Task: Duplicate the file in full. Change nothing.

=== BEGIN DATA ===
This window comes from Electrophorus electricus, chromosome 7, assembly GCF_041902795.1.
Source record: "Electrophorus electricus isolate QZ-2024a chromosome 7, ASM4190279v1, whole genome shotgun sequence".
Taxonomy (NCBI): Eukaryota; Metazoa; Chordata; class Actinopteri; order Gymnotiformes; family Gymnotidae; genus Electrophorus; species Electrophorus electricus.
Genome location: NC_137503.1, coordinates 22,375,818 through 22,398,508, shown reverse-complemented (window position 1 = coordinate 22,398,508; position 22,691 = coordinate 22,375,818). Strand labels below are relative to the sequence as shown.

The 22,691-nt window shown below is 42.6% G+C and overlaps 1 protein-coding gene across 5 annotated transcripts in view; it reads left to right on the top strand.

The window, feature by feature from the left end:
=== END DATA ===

This window comes from Electrophorus electricus, chromosome 7, assembly GCF_041902795.1.
Source record: "Electrophorus electricus isolate QZ-2024a chromosome 7, ASM4190279v1, whole genome shotgun sequence".
Taxonomy (NCBI): Eukaryota; Metazoa; Chordata; class Actinopteri; order Gymnotiformes; family Gymnotidae; genus Electrophorus; species Electrophorus electricus.
Genome location: NC_137503.1, coordinates 22,375,818 through 22,398,508, shown reverse-complemented (window position 1 = coordinate 22,398,508; position 22,691 = coordinate 22,375,818). Strand labels below are relative to the sequence as shown.

The 22,691-nt window shown below is 42.6% G+C and overlaps 1 protein-coding gene across 5 annotated transcripts in view; it reads left to right on the top strand.

The window, feature by feature from the left end: